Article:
The news of my declaration for the National Conscience Party (NCP) attracted a loud ovation from Nigerians worldwide. For most Nigerians, it was a great move in the right direction. It was a masterstroke! But for a few cynics, the question was "What is he doing in Gani's party? Is he trying to take advantage of Gani's legacy to run for president in 2011?" For those who may not be aware, in a country where history is not compulsorily taught in schools and knowledge about individuals is scanty, it is only normal for such questions to be raised. For the records, those who knew me as a reporter would attest to the fact that I was one of the closets journalists ever to the great founder of our party - Chief Abdul-Ganiyu Oyesola Fawehinmi. That mutual love between us endured to the very end. Gani taught me that you must always excel in whatever you do. You must settle for nothing less than the top position. You must be able to capture the imagination of your friends and foes alike. It is desirable to keep them guessing your next moves, while being consistent in your beliefs and ideology. Gani believed you must make a success of your own life through legitimate means before you can help the needy. He saw poverty as a cancer that must be fought with the agility of a pugilist. For him, education was a potent weapon against poverty. He detested any activism that could not uplift the dignity of man. Criticism, he opined, must generate positive results in man. He hated the traditional definition of an activist as a "miserable, squalid and perpetual grumbler." This was the basis for his elation when Chief Abiola became radicalized after June 12, 1993. He knew how difficult it was for such a man of means to leave his comfort zone and join the battle to free Nigeria.

Indeed, some Nigerians are experts in conspiracy theories. When the news of my declaration for the NCP hit the media, there were those who said: "Is Dele not aware that the National Chairman of his new party is close to an aspirant from another party?" But I told them, no one could be closer to Femi Falana than me; his friend and brother of over 30 years. Together, we fought many struggles right from school. There was never a time Nigeria was in crisis and I shied away from defending my country; be it under Obasanjo as a military ruler, be it under Babangida, be it under Shonekan, be it under Abacha, be it under Obasanjo again or be it under Yar A'dua's cabal. I was always steadfast on the side of the people. As a professional journalist, I have paid my dues. I have written essays about the Nigerian problem and its solutions. God had made it possible for me to create a global brand from nothing. I have used my magazine - OVATION International to cement a powerful bond between Nigerians and Africans at a global level. This product has provided employment for many of our youths with many spin-offs in the areas of media, fashion, lifestyle, hospitality, business and tourism among others. I have been a global player running our operations on all the continents in over 60 countries. I have promoted the unity of our people to the extent that if you go to a northern wedding today, courtesy of OVATION International, you find people dressing like southerners and you find southerners copying the fashion styles of northerners. There is no Nigerian today who is exposed enough who is not aware of the double brands called OVATION International and Dele Momodu.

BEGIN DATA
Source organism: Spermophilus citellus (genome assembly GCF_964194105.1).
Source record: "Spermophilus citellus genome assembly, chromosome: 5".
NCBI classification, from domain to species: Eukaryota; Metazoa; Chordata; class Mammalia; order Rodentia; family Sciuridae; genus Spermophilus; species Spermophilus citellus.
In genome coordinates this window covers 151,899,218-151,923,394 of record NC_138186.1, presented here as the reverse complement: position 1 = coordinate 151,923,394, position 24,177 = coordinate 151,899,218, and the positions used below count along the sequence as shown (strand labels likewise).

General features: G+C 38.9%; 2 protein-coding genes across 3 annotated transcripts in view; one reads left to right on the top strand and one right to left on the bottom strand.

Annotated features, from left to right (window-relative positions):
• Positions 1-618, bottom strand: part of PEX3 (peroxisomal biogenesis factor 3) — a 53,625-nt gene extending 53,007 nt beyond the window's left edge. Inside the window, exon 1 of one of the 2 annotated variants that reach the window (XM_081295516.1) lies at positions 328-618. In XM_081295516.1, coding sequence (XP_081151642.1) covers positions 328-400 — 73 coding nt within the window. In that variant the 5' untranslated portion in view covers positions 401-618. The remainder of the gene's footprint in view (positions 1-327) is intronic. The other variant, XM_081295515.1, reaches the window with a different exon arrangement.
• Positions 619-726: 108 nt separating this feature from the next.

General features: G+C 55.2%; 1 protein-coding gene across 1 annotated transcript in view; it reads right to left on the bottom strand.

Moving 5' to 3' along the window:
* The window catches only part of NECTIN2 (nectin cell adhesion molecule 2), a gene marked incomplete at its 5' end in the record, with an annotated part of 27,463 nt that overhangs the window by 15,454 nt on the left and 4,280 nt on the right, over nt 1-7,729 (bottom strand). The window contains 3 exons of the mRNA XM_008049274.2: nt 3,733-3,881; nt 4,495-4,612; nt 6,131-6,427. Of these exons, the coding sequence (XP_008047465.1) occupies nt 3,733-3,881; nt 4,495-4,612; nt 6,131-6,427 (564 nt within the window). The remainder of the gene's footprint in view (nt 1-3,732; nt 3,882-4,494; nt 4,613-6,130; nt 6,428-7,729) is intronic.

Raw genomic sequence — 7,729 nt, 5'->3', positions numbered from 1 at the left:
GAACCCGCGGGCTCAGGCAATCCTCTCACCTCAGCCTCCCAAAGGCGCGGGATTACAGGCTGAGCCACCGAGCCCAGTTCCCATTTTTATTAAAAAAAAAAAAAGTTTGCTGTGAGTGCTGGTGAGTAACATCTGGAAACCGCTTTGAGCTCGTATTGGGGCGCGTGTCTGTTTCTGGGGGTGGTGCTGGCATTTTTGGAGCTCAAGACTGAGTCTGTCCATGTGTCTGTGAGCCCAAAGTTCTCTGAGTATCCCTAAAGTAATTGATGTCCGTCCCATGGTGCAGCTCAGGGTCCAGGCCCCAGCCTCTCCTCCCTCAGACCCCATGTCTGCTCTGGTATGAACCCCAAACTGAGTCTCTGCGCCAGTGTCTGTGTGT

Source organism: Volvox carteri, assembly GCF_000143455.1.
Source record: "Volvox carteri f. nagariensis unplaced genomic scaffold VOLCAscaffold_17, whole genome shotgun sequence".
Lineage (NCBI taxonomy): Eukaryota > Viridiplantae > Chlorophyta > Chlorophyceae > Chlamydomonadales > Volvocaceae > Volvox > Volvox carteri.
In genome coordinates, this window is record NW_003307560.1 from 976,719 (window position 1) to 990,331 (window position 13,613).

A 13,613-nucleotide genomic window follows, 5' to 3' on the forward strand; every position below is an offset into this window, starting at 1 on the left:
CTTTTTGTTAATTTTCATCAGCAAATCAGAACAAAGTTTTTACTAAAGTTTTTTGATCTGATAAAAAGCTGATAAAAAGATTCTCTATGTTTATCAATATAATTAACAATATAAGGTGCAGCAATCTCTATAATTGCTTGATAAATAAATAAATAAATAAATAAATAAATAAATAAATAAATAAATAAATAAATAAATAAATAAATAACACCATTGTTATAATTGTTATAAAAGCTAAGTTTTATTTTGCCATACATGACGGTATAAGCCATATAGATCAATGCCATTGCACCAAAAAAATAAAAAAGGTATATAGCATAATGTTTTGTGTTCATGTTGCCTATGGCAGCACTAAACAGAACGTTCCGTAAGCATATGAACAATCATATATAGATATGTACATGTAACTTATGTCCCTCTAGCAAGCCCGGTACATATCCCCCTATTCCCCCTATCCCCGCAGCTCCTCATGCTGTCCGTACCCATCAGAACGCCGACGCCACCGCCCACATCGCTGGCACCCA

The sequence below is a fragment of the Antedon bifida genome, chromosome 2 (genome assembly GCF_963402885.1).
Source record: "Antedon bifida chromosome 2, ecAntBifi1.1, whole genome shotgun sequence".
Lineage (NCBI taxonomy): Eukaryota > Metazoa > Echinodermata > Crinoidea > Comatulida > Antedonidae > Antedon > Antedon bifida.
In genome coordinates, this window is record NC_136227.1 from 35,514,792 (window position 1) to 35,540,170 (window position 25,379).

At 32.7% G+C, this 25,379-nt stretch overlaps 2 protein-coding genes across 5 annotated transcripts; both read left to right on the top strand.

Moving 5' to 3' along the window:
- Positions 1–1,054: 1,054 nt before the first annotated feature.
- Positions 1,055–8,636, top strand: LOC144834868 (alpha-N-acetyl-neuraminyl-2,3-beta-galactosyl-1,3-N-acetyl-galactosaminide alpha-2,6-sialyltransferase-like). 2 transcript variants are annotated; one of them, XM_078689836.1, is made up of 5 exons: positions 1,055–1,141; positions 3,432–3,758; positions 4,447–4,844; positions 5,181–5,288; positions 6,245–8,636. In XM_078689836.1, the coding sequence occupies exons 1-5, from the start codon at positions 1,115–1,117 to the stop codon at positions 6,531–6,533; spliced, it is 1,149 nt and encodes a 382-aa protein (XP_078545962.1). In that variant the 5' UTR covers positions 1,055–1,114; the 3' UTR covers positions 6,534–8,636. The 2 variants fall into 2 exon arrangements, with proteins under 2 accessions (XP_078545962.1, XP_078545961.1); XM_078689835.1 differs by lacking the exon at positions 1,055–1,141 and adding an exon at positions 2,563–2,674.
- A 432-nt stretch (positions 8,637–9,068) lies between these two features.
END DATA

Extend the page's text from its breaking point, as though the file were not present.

I have studied the manifesto of our party; it's 10-care programme which is very similar to the one presented by my late mentor Chief MKO Abiola to Nigerians in1993 titled "Farewell to Poverty". I promise to enforce the cardinal objectives contained in the manifesto which we will soon make available to the world as our covenant with the people of Nigeria. They include; Employment Care, Food Care, Health Care, Housing Care, Education Care, Water Care, Electricity Care, Transportation Care, Telecommunications Care and Security Care.

Yet, even as I speak, there are those who are working hard to divide Nigeria and truncate this process of change; the shenanigans who embrace the politics of anything goes. Well, I say to them today that there's no zoning or consensus Nigeria. There's no northern Nigeria or southern Nigeria. There's no Christian Nigeria or Islamic Nigeria. There is only one Nigeria! We are one people, all of us pledging allegiance and loyalty to the Federal Republic of Nigeria. Not placing personal and party interests above our nation's interests. In the end, that's what the 2011 presidential election is about. Should we fold our arms again and watch our nation fail before our very eyes? No, our time has come to rescue Nigeria!

I look forward to a robust contest in our party primaries and I promise that if I emerge as the flag-bearer of our great party that together with our leaders and members, we will enforce the basic tenets of our party's manifesto for the Nigerian people.

I thank you for your attention.


1 comment:

Babafemi said...

Mr Dele Momodu, I think what will set u apart in the presidential race will be to 1) focus on and communicate HOW u intend to deliver, with the same intensity with which u communicate WHAT u intend to deliver when u're given the opportunity. 2) create an all accommodating cross sectional system thru which suggestions on socioeconomic development can be pooled together from every citizen that has a thought to share. The idea is to make everyone a part of the decision making process in terms of your political and socioeconomic development strategy right from now. The implication of the above with right supporting technology and proper execution are enormous.